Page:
Posts Tagged ‘Hurry’

Pace Yourself, Especially on Bad Days

Friday, September 12th, 2008
This is #12 out of 25 Tips to Become More Productive and Happy at Work.

Pace Yourself, Especially on Bad Days. Go slow. Don’t be in a hurry. Just take one thing at a time and keep moving forward. If you’re having a really low day, you might even want to take care of yourself by playing hooky !

I must respectfully disagree with this advice.  Sometimes you SHOULD be in a hurry – but being in a hurry with your actions or thoughts does not necessarily require you to be in a hurry with your emotions.  You can cultivate a sense of calm and joy within yourself even when you’re pressed for time, if you make a conscious, repeated attempt to do so.

-MJ

What’s The Rush? Taking Time To Acknowledge Loss Is Not That Bad

Thursday, April 17th, 2008

There are two guarantees in every person’s life: happiness and sadness. Although lost opportunities and mistaken expectations are often unpleasant to think and talk about, these experiences may impact personality development and overall happiness. A seven-year study conducted by Laura King, a researcher at the University of Missouri, indicates that individuals who take time to stop and think about their losses are more likely to mature and achieve a potentially more durable sense of happiness.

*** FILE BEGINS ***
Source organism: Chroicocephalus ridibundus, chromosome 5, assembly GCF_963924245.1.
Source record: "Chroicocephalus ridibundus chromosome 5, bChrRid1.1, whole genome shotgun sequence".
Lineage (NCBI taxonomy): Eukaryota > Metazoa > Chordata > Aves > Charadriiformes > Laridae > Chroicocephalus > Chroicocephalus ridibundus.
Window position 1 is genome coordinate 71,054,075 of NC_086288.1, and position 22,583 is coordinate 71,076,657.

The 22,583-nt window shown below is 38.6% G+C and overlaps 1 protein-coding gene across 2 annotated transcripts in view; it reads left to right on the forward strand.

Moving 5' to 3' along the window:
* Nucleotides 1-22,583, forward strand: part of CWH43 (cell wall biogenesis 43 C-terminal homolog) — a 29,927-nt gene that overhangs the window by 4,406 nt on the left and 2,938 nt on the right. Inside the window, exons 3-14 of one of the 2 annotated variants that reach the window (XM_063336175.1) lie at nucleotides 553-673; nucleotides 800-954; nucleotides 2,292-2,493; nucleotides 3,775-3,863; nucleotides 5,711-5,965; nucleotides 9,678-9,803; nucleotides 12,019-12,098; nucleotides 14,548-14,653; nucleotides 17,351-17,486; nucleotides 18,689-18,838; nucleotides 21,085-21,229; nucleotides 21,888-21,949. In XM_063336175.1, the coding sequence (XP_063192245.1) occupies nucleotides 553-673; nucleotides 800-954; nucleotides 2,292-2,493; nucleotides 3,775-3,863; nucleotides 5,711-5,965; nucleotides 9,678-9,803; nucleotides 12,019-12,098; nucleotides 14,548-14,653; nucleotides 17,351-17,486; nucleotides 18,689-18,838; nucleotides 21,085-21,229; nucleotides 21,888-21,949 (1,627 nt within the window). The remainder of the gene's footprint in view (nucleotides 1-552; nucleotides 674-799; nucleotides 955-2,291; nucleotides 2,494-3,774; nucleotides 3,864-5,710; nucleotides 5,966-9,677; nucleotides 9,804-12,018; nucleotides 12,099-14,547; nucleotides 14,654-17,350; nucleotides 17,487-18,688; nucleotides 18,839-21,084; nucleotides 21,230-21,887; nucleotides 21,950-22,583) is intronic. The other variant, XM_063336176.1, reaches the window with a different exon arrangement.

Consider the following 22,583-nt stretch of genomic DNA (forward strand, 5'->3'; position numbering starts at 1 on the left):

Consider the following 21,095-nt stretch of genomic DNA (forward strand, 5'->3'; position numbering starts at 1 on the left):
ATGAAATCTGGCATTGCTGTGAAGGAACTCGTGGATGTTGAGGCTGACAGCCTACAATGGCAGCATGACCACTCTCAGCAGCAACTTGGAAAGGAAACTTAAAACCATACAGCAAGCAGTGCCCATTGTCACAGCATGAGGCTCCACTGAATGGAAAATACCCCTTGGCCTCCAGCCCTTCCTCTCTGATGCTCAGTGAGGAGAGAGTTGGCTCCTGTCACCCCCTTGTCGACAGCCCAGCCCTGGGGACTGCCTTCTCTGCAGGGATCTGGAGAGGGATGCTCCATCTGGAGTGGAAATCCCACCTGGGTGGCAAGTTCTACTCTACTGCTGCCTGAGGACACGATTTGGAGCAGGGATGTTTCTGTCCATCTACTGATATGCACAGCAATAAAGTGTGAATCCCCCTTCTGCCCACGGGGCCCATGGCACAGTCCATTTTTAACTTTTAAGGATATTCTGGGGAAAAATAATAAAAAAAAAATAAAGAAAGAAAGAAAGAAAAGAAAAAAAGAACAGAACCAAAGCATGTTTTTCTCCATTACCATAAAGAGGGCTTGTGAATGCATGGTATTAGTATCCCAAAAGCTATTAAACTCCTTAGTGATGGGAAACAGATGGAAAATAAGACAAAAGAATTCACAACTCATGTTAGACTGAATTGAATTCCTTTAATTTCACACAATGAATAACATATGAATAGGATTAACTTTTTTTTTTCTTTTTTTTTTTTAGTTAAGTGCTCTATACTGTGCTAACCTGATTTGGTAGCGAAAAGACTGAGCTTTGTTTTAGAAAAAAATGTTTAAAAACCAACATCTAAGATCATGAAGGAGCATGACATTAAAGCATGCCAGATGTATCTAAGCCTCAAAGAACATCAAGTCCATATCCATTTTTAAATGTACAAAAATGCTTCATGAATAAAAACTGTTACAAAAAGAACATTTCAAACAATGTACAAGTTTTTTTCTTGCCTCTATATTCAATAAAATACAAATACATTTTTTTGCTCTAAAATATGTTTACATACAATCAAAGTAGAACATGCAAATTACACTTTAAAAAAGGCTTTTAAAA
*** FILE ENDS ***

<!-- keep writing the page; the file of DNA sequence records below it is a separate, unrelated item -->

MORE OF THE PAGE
“People are generally in a hurry to be happy again, but they need to understand that it’s okay to feel bad and to feel bad for a while,” said King, who teaches psychology in the College of Arts and Science. “It’s natural to want to feel happy right after a loss or regrettable experience, but those who can examine ‘what might have been’ and be mindfully present to their negative feelings, are more likely to mature through that loss and might also obtain a different kind of happiness.”

 Drawing on samples of adults who have experienced significant life changing events, including parents of children with Down syndrome, women who have experienced divorce after marriages of more than 20 years, and gay men and lesbians, King examined the participants’ written accounts of their current best possible selves and unattainable best possible selves that they may have once cherished. Answering questions like, “How great would your life have been if only…,” King found that those who could acknowledge a past characterized by loss were more likely to show personality development over time.

Click here for the full article.